Next we will begin assembling our game.


Part 2: Gameplay

If you are familiar with Flappy Bird, then you will be familiar with the gameplay style. Tap the screen to keep the bird, or in our case plane, in the air while trying not to crash into oncoming obstacles. These obstacles will spawn in random configurations so each play through is different than the last. Points are awarded for successfully avoiding obstacles and your high score is recorded.


Adding the Plane:

So now that you understand the basic gameplay, we can get started. First thing we need to do is get our player character on the screen. Go into your Asset Browser and open the downloads folder and navigate until you see your art assets. There should be a folder called Planes.



Open that folder and choose whichever colour you like the best. Then, simply select the first plane graphic. This will close the asset library  and return you to the main editor screen where you should now see the plane in the bottom object dock. This section of the UI is known as the Object Dock. It will display the last 5 assets you have used. Now to get our plane in the play area, simply drag the plane from the dock onto the canvas. 



With our plane now in the game, we need to make one quick adjustment. Tap on the plane to select it and open the properties tab on the right. What we want to do is set the plane to become a passable wall object. Simple enough, simply find the Passable switch and tap it to turn it on. We do this because we do not want the plane to fall before the player has a chance to start the game. We also set it to passable because we do not want it to have any collision for now.



With that done, let's dive into making it playable.


Falling Plane:

So we need a way to start the game. To do that, we will need a button. Now we could use a simple graphic to indicate where to tap, but for our game we want to give the player to tap anywhere on the screen. How do we do this? We'll make the entire screen a button!

The first thing we need to do to accomplish this is to create a new layer. But to do that, we need to deselect our plane. To do so, simply tap anywhere there is empty space. Once deselected, the object properties will close and you should see the layers tab on the right. If not, simply swipe your finger from the right side of the screen towards the left to unhide it.


As you can see, there are currently three layers by default. The Global UI, Scene UI and then Main after a separation line. A quick note that anything on the Global UI layer will appear in every scene in your game. All other layers are specific to their individual scenes. To create a new layer, simply tap the + icon at the bottom of the layers tab. This will prompt us to name the new layer. Type in Button and hit OK.



By default, the active layer will change to the newly created one. When using layers, only objects in the active layer can be selected. This is a great way to keep things organized when building your game as you won't accidentally move things you don't wish to. Always keep track of what layer you are currently working on. Also keep in mind that layers placed above another will render on top of that layer. This way you can avoid having your background cover the game area.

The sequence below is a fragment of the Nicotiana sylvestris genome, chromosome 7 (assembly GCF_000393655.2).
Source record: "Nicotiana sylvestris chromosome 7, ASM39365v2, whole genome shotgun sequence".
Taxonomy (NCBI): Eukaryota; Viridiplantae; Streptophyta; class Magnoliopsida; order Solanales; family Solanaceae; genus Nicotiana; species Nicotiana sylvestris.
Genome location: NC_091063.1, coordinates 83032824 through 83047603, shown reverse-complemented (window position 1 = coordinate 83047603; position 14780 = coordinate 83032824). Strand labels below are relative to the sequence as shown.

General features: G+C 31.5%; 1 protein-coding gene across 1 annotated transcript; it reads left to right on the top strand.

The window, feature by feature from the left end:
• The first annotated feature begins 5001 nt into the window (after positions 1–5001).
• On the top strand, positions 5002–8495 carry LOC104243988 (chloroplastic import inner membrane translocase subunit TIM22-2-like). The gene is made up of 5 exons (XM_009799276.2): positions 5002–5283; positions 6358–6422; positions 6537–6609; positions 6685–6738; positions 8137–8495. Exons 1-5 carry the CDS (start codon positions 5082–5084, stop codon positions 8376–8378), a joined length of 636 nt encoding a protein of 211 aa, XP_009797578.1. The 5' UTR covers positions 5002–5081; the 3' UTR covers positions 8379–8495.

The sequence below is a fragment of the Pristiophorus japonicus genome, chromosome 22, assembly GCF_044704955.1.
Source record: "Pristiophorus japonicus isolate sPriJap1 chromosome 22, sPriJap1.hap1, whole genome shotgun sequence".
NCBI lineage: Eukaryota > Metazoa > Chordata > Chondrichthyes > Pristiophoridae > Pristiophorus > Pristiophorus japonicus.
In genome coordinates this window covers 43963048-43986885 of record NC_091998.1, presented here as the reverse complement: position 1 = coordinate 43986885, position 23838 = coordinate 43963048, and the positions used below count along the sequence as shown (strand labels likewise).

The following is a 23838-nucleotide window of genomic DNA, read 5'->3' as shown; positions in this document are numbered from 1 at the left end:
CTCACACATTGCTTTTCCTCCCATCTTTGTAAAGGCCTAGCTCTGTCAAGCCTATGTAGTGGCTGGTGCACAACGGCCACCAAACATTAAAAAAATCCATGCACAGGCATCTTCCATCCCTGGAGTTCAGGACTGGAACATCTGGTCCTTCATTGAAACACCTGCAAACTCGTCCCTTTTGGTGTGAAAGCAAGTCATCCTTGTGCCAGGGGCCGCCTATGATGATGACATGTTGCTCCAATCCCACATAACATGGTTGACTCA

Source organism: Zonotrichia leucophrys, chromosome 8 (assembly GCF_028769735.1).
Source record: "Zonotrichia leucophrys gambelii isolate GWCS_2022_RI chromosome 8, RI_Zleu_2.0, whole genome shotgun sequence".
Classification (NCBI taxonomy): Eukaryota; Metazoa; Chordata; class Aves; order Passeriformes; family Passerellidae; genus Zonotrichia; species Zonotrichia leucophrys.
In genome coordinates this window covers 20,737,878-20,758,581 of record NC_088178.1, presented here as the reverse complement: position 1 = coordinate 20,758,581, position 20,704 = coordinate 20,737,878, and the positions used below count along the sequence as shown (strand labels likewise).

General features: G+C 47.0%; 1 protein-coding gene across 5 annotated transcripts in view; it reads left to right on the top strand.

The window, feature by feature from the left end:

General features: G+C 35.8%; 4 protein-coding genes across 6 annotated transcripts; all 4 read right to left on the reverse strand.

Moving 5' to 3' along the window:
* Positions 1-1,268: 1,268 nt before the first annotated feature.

Now to create our button, this is very simple. Tap on Special Objects button (the beaker icon) in the bottom right of the Object Dock. This will prompt a menu to create a type of object. We want the Empty Object. Tapping it will create a small, empty square in the centre of our project. However, we want this to take up the entire screen. Tap the inside of the square to select it.



Notice that, when selected, small green dots appear around the border of the object. We can use these to manually scale our Empty Object. Simply tap and drag a corner to scale uniformly. Drag the corners until the object encompasses the canvas. The dots on the sides can be used to adjust the object for a better fit. In the end you should have something like this(Note: If you are having trouble scaling the object, you can zoom in by swiping two fingers away from each other and zoom out by pulling them together):



Return to the main layer by deselecting the empty object (tap any blank area on the canvas)  then tapping the Main layer and select the plane again. Tap the button that says behaviours to open the behaviour screen.


This is the Behaviours screen and where the magic happens. Instead of traditional code, hyperPad uses visual logic blocks of actions and events to program the interactions. If you like, take a moment to go through the categories and see what options are available. Tap on one of the behaviours in the left tab to open a window giving a brief description of the behaviour. You can also check out the hyperPad documentation for an explanation of each behaviour.



What we want to do for now is simply start our game and turn our plane from a passable wall object to a physics object. Doing this will apply physics to our plane and thus, fall with gravity.

The first thing we want to do is use the Started Touching behaviour located under the Interaction section. Simply drag it from the menu and into the blank space. Once there it is now attached to our object. You can tap the behaviour to open its properties, but we don't need to change anything.